While asset managers have accumulated 4% of Bitcoin’s supply, private and public companies have also amassed 1% each.
Around 6% of Bitcoin’s circulating supply has been accumulated by asset managers and companies, signaling ever increasing mainstream and institutional adoption of crypto assets.
According to Buy Bitcoin Worldwide, 816,379 BTC worth $40.1 billion is currently held by 14 Bitcoin fund issuers and asset managers — representing 4% of the cryptocurrency’s supply.
Industry leader, the Grayscale Bitcoin Trust, represents more than 3% of the Bitcoin supply, managing 654,600 BTC (worth $32 billion). CoinShares’ XBT Provider ranks second with 48,466 BTC ($2.4 billion) representing 0.23% of supply. The 12 remaining issuers represent 113,313 BTC or 0.54% of the supply combined.
The data provider also tracks 34 public companies that hold BTC on their balance sheets, which collectively command 1% of Bitcoin’s supply.
Half of all Bitcoin held by public companies is in the possession of MicroStrategy, which after adding 3,907 Bitcoin to its stash since the start of July, now holds 108,992 BTC worth $5.3 billion.
Electric vehicle manufacturer Tesla accounts for 20% of the Bitcoin held by private companies, with the firm having accumulated 42,902 BTC worth nearly $2.1 billion.
Private companies have absorbed another 174,068 BTC worth $8.5 million, cornering 0.83% of Bitcoin’s supply. Roughly 80% of BTC stashed away by private companies is held by BlockOne — with the firm currently sitting on 140,000 BTC worth $6.8 billion.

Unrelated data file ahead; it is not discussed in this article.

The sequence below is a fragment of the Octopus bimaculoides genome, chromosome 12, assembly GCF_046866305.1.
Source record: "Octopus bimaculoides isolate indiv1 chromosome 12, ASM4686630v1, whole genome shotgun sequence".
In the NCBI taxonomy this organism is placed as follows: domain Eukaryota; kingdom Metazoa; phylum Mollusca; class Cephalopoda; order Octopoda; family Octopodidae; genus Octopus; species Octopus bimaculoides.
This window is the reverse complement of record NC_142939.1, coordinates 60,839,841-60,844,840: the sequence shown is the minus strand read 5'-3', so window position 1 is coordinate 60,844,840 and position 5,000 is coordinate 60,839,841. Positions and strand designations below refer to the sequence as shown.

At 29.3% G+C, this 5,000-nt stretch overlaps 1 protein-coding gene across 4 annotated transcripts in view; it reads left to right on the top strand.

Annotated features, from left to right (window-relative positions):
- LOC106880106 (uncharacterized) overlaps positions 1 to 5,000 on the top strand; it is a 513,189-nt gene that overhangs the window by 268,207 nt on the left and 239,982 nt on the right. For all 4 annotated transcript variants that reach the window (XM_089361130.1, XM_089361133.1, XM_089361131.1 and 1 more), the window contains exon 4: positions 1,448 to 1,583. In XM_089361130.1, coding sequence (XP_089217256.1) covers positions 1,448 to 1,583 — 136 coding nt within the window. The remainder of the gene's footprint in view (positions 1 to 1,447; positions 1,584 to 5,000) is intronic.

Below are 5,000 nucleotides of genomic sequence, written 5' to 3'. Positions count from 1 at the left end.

Estimates vary among data providers however, with Bitcoin Treasuries tallying 1.4 million BTC on the balance sheets asset manager and companies. A further 260,000 BTC are attributed to the balance sheets of national governments.
Bitcoin’s supply will cap at 21 million BTC, with analysts estimating the final Bitcoin will be mined in the year 2140. At the time of writing, roughly 18.8 million BTC are in circulation. However access to one fifth of all Bitcoin (or more) is believed to have been lost, meaning that asset managers and companies may control an even greater share of the supply.
While large entities are gobbling up BTC, Ethereum has appeared to have been undergoing a supply shock of its own in the wake of its London upgrades that introduced a burn mechanism to the crypto asset’s fee market.
According to Watch The Burn, 97,369 Ether worth $313.5 million has been destroyed in the 21 days since London, meaning that roughly 4,637 ETH are being burned daily on average. Overall, Ethereum’s burn mechanism has resulted in 35% a net reduction in the number of newly minted Ether entering supply.